institutional change and rule configurations
The most recent issue of the Journal of Institutional Economics is dedicated to the “evolution of institutions.” Several interesting articles. The piece that caught my eye outlines a “diagnostic tool for analyzing institutional dynamism.” The article is written by Elinor Ostrom and Xavier Basurto, titled “Crafting analytical tools to study institutional change.”
So, the paper tries to, very practically, offer a framework of sorts for studying configurations of rules and systems. Table 1, below, summarizes the defaults for their various “rule types” (boundaries, aggregation, information etc). The authors, then, apply the framework to a typical “commons” problem: irrigation systems.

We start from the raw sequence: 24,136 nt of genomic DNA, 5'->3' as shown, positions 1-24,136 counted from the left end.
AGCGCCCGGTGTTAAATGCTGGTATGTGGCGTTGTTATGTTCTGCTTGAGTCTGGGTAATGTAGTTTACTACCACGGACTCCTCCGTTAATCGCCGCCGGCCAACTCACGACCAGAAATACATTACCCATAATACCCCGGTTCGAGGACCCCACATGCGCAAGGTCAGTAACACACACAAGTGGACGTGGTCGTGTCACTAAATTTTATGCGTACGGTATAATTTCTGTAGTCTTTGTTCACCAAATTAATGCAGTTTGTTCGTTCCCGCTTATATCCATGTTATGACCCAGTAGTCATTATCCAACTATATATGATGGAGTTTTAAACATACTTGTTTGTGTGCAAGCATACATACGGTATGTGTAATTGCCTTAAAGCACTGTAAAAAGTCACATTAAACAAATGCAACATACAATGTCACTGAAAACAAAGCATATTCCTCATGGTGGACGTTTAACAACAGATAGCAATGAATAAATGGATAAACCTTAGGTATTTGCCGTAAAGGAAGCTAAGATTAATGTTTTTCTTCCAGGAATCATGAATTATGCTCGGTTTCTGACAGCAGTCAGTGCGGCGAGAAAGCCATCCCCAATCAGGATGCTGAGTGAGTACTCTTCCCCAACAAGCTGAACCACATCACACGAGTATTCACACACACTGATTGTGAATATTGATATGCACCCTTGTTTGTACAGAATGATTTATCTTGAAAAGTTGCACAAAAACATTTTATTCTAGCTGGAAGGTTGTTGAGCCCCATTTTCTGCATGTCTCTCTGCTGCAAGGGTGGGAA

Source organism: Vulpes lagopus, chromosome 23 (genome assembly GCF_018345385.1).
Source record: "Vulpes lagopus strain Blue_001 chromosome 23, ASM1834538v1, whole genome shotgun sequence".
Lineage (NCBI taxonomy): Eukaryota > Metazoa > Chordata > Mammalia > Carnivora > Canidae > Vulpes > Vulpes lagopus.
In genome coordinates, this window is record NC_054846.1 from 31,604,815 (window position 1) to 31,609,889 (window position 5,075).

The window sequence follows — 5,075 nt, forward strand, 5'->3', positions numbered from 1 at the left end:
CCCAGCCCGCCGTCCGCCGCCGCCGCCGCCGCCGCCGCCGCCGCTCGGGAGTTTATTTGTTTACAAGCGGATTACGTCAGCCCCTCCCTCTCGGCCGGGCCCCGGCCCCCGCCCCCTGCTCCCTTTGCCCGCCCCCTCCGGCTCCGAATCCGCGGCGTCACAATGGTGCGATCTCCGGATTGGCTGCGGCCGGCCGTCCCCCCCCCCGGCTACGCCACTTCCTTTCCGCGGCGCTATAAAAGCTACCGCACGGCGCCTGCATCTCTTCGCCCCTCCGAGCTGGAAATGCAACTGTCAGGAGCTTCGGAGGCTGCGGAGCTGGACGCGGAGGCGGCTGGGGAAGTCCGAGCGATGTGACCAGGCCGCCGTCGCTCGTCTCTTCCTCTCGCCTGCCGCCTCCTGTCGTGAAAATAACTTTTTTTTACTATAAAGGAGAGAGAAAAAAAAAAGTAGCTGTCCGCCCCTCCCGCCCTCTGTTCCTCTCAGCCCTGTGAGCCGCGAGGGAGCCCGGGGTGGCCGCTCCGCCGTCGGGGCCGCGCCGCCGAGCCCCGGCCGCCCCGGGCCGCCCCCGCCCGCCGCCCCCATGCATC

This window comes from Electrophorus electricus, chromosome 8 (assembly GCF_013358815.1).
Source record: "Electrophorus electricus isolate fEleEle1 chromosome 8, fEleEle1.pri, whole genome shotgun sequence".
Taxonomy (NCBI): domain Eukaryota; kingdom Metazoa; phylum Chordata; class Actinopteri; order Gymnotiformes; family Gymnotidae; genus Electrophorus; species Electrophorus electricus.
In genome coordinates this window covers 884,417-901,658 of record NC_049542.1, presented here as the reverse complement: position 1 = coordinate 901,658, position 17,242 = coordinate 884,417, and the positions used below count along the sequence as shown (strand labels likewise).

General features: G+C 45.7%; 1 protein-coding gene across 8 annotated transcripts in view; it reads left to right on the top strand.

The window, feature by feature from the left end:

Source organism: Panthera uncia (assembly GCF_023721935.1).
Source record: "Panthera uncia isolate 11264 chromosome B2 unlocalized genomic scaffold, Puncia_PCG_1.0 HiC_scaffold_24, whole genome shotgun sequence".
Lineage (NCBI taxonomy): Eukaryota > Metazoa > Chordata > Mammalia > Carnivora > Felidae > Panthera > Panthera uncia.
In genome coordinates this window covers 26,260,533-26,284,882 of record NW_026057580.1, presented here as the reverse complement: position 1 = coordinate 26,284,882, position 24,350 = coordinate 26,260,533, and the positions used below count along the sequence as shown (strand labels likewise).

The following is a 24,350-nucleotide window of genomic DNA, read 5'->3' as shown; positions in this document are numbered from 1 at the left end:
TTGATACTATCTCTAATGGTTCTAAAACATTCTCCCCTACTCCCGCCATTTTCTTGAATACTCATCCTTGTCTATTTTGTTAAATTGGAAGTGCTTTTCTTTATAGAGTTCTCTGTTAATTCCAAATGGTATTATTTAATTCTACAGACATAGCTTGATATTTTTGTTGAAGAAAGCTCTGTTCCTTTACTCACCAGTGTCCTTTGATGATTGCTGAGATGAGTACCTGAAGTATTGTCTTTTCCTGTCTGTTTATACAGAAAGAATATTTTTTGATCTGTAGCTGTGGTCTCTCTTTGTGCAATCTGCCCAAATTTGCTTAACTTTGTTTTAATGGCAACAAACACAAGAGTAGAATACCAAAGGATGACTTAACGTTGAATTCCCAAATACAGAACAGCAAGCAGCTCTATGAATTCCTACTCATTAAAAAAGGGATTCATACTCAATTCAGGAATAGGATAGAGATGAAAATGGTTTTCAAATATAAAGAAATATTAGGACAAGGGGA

A pretty straightforward, interesting paper. The paper of course has a normative, design flavor (in a refreshing way). And, it also has a very set-theoretic feel (e.g., see Table 3) and indeed cites the work of Charles Ragin. (Of course, Peer Fiss has lately been doing lots of work in this space, highlighting the potential of fuzzy sets type methods for comparative organizational analysis.)
Worth a read.